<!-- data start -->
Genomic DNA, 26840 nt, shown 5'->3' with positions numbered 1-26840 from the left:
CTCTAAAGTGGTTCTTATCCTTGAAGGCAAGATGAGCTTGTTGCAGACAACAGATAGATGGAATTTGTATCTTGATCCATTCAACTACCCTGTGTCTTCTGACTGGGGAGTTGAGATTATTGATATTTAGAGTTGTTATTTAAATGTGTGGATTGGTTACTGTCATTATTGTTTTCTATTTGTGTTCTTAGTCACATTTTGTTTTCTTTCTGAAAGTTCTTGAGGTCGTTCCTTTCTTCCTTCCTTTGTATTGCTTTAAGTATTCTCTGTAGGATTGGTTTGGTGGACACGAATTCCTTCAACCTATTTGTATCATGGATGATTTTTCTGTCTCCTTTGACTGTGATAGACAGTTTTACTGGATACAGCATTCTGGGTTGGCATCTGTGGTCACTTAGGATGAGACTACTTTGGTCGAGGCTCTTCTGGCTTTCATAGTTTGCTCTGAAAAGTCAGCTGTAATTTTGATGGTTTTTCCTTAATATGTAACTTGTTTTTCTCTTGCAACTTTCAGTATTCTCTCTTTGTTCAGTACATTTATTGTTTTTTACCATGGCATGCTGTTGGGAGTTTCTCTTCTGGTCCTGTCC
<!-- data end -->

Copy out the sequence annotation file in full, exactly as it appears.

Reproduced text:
Genomic DNA, 26840 nt, shown 5'->3' with positions numbered 1-26840 from the left:
CTCTAAAGTGGTTCTTATCCTTGAAGGCAAGATGAGCTTGTTGCAGACAACAGATAGATGGAATTTGTATCTTGATCCATTCAACTACCCTGTGTCTTCTGACTGGGGAGTTGAGATTATTGATATTTAGAGTTGTTATTTAAATGTGTGGATTGGTTACTGTCATTATTGTTTTCTATTTGTGTTCTTAGTCACATTTTGTTTTCTTTCTGAAAGTTCTTGAGGTCGTTCCTTTCTTCCTTCCTTTGTATTGCTTTAAGTATTCTCTGTAGGATTGGTTTGGTGGACACGAATTCCTTCAACCTATTTGTATCATGGATGATTTTTCTGTCTCCTTTGACTGTGATAGACAGTTTTACTGGATACAGCATTCTGGGTTGGCATCTGTGGTCACTTAGGATGAGACTACTTTGGTCGAGGCTCTTCTGGCTTTCATAGTTTGCTCTGAAAAGTCAGCTGTAATTTTGATGGTTTTTCCTTAATATGTAACTTGTTTTTCTCTTGCAACTTTCAGTATTCTCTCTTTGTTCAGTACATTTATTGTTTTTTACCATGGCATGCTGTTGGGAGTTTCTCTTCTGGTCCTGTCC